Journal Article

Model of Risk of Cortical Cataract in the US Population with Exposure to Increased Ultraviolet Radiation due to Stratospheric Ozone Depletion

Sheila K. West, Janice D. Longstreth, Beatriz E. Munoz, Hugh M. Pitcher and Donald D. Duncan

in American Journal of Epidemiology

Published on behalf of Johns Hopkins Bloomberg School of Public Health

Volume 162, issue 11, pages 1080-1088
Published in print December 2005 | ISSN: 0002-9262
Published online October 2005 | e-ISSN: 1476-6256 | DOI: http://dx.doi.org/10.1093/aje/kwi329
Model of Risk of Cortical Cataract in the US Population with Exposure to Increased Ultraviolet Radiation due to Stratospheric Ozone Depletion

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The authors modeled the possible consequences for US cataract incidence of increases in ultraviolet B radiation due to ozone depletion. Data on the dose-response relation between ocular exposure to ultraviolet B radiation and cortical cataract were derived from a population-based study (the Salisbury Eye Evaluation Project, Salisbury, Maryland) in which extensive data on cataract and ultraviolet radiation were collected in persons aged 65–84 years. Exposure estimates for the US population were derived using estimated ultraviolet radiation fluxes as a function of wavelength. US Census data were used to obtain the age, ethnicity, and sex distribution of the population. Predicted probabilities of cataract were derived from the age-, sex-, and ethnicity-specific ocular ultraviolet exposure data and were modeled under conditions of 5–20% ozone depletion. The analysis indicated that by 2050, the prevalence of cortical cataract will increase above expected levels by 1.3–6.9%. The authors estimate that with 5–20% ozone depletion, there will be 167,000–830,000 additional cases of cortical cataract by 2050. Because of the high prevalence of cataract in older persons, at a 2003 cost of $3,370 per cataract operation, this increase could represent an excess cost of $563 million to $2.8 billion.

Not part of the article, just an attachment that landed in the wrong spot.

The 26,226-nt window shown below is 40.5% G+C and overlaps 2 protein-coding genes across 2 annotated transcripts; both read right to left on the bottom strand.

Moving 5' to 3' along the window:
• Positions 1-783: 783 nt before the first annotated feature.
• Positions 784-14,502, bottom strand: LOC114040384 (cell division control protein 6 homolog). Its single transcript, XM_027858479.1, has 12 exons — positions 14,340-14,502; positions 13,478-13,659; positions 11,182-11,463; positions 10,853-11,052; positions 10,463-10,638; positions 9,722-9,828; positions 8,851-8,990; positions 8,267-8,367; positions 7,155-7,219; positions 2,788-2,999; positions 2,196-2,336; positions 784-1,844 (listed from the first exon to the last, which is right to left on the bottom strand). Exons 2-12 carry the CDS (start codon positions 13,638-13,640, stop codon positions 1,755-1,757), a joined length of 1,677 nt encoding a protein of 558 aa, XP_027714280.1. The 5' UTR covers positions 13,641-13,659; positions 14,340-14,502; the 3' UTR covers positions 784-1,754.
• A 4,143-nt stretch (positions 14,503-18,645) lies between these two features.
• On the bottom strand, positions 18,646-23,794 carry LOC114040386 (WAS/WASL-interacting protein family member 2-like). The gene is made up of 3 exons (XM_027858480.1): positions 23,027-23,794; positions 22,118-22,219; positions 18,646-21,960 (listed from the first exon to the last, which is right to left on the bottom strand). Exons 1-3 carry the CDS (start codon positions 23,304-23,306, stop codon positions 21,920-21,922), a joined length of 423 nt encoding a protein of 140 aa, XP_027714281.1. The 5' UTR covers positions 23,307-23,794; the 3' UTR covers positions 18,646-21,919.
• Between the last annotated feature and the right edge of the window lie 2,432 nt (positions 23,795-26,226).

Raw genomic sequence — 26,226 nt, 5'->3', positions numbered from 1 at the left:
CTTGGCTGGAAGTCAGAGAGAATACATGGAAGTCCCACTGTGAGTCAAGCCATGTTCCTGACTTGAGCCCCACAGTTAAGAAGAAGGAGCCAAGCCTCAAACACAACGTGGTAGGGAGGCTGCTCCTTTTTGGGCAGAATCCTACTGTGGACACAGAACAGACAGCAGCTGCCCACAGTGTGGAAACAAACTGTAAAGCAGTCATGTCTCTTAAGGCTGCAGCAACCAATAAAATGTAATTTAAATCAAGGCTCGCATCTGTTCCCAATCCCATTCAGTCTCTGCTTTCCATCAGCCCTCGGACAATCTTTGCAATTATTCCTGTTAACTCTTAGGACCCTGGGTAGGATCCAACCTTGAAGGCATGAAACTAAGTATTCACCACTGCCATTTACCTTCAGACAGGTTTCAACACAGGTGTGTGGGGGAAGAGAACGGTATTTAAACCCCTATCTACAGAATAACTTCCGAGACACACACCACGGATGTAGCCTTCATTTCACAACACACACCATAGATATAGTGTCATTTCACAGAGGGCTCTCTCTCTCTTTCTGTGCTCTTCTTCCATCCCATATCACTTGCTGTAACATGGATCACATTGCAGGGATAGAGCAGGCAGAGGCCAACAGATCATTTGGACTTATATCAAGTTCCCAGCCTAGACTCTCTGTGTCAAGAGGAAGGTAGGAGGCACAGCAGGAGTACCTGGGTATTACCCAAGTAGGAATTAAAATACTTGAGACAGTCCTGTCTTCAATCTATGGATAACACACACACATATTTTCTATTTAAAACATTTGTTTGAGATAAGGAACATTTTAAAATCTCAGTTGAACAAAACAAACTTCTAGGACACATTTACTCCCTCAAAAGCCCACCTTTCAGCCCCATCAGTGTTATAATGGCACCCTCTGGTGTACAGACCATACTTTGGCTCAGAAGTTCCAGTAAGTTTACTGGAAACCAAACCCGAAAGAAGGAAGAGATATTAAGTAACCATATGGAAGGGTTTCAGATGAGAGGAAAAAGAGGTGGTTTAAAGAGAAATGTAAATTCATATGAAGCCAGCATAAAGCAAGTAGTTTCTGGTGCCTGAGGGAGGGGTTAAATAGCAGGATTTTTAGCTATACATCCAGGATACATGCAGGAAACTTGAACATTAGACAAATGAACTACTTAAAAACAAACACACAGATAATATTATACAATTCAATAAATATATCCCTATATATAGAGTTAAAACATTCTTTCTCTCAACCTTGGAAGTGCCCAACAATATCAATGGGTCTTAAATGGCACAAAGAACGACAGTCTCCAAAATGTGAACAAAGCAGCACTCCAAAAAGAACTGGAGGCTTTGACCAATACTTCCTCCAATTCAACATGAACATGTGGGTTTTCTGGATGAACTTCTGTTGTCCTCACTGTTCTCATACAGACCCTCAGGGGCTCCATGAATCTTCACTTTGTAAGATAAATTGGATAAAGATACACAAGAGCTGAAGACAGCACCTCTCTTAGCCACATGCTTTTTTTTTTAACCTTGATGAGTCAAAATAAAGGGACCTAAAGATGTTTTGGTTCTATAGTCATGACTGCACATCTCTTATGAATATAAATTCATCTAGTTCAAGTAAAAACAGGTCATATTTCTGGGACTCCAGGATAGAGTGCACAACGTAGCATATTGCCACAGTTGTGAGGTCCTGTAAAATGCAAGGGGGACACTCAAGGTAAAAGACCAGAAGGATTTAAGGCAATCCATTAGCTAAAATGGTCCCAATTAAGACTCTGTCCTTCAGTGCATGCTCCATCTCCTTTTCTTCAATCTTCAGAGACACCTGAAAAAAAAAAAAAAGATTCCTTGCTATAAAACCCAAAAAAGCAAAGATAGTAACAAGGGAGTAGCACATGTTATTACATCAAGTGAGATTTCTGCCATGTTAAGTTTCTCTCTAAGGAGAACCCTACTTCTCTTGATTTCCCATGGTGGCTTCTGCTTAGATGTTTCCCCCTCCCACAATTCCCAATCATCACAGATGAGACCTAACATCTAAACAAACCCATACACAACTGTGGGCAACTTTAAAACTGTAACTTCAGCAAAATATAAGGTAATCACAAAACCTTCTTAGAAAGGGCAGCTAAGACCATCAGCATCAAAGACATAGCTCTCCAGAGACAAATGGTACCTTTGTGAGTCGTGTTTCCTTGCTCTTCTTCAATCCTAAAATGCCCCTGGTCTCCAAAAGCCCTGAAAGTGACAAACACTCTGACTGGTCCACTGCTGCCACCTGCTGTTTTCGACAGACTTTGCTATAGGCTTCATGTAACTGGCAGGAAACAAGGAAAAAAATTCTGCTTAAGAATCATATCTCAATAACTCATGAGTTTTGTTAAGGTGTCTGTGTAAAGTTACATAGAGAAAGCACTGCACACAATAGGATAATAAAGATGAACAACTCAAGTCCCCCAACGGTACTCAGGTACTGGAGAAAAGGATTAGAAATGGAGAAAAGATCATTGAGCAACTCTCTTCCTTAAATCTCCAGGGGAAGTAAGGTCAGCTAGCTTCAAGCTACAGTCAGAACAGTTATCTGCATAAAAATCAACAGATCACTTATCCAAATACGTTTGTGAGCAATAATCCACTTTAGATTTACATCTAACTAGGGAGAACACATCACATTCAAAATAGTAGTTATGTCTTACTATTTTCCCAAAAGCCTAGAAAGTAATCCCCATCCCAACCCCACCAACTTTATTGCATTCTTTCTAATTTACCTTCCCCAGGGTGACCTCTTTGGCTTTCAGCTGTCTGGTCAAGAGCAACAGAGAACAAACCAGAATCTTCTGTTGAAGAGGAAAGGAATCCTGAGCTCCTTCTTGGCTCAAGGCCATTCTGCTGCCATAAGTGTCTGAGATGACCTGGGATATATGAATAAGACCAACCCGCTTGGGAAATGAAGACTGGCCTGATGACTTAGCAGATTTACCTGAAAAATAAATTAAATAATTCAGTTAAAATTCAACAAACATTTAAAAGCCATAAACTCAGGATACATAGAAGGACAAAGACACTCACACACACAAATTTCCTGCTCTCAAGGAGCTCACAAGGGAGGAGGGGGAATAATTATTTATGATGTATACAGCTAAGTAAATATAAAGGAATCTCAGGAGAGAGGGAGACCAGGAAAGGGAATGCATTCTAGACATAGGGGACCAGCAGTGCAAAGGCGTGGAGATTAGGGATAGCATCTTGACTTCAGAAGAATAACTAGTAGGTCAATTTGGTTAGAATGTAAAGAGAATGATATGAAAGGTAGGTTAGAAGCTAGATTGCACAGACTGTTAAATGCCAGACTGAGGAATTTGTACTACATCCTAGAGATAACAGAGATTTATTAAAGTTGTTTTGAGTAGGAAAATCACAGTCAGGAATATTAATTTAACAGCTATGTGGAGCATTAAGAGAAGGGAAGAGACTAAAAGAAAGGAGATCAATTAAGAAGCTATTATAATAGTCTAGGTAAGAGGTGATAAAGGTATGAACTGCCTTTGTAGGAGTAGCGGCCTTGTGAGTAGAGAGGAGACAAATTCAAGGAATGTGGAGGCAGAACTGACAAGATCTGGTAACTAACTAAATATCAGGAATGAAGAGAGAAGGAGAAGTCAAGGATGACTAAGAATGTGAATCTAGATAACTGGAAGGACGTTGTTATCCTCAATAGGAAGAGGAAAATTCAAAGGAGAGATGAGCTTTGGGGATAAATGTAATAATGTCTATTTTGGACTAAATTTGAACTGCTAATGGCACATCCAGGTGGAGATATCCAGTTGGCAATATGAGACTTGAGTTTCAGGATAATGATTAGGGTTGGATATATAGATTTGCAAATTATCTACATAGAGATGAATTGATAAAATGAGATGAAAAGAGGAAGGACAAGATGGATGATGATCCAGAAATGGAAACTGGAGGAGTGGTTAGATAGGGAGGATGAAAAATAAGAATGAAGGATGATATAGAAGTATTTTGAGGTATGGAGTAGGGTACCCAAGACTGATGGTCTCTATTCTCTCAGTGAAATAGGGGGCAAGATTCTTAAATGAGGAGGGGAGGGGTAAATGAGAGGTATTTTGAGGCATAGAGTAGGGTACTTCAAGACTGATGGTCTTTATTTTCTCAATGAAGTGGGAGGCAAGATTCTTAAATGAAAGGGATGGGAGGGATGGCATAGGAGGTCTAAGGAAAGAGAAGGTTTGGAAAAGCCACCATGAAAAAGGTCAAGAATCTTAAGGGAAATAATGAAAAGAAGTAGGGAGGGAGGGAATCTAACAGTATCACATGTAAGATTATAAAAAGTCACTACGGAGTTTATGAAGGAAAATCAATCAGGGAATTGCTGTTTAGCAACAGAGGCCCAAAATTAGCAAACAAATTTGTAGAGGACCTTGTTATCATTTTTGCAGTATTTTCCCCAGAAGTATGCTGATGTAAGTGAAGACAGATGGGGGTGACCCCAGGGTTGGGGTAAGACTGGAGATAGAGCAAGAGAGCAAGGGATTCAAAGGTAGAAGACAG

Keywords: cataract; ozone; radiation; ultraviolet rays; SEE, Salisbury Eye Evaluation; UVB, ultraviolet B

Journal Article.  5401 words.  Illustrated.

Subjects: Public Health and Epidemiology

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